Mid summer in Paige Brook
Admittedly, I was kayaking at 9am on Saturday 8/16 to investigate what the white Ram truck was doing pumping water from the end of the lake. This had been their 8th trip in 2 hours, and I was curious to speak with them. Unfortunately, that attempt resulted in a cloud of dirt as the men drove away in anger to avoid my questions. However, that is a story for another day!
While I waited for the noise of the pump to quiet down, I took the opportunity to explore the plant growth in zones 49 and 50 of Paige Brook. I am very familiar with this area, as my property borders zone 50. As expected, I found all the usual suspect of plants, however in greater quantities than past years.
Already mentioned by Tim, I had seen native milfoil floating by recently. Native Milfoil was basically non existent in Paige Brook a few years ago. Now I see it floating in larger quantities almost everywhere in these zones.
The pink variety of water lilies is starting to show up in more areas in zone 49 & 50 this year. I noticed the pad of these flowers is purplish (instead of green), making a pretty contrast mixed among all the others. I'll work on getting a picture next time to highlight here, but you can see a hint of one of the purple leaves in the photo below (bottom left corner).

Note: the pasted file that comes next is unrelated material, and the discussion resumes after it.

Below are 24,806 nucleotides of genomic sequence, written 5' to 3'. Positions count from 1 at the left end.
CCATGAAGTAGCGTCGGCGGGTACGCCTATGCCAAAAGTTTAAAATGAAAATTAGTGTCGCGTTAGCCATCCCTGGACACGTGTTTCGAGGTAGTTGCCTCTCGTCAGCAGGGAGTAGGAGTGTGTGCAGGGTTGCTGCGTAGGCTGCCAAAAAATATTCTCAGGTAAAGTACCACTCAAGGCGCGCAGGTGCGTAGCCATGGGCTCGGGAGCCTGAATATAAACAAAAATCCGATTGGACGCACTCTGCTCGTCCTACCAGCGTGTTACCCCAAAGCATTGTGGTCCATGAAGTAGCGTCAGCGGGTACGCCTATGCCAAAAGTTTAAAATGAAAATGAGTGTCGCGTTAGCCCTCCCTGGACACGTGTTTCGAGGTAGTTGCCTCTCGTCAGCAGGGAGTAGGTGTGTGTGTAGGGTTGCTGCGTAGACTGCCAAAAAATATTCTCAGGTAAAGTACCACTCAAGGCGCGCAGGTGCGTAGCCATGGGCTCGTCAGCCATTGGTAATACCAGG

The grass growing in these zones, which I believe might be common spikerush, is getting denser every year, and is starting to form land masses in some areas.
Of concern to me, is the rise in presence and density of Pickerelweed. I heard rumor the plant started off the shore of my property from a previous owner. What began as a small grouping of pretty purple flowers, has turned into an invasion of dense, deeply rooted plants. I am seeing forests of these flowers show up all over the lake. In the area of Paige Brook, they are taking over a large section in zone 45, making the area where they are present impassable via kayak.
My last item to report, was a brief panic attack when I noticed this interesting bush that at first I thought might be Purple Loosestrife. Thankfully after a quick image recognition search on my new favorite app - PictureThis, I discovered the plant is most likely Steeplebush, which is native to North America. I must have missed the pretty flowers in past years, as this is the first time I noticed this bush along the water's edge.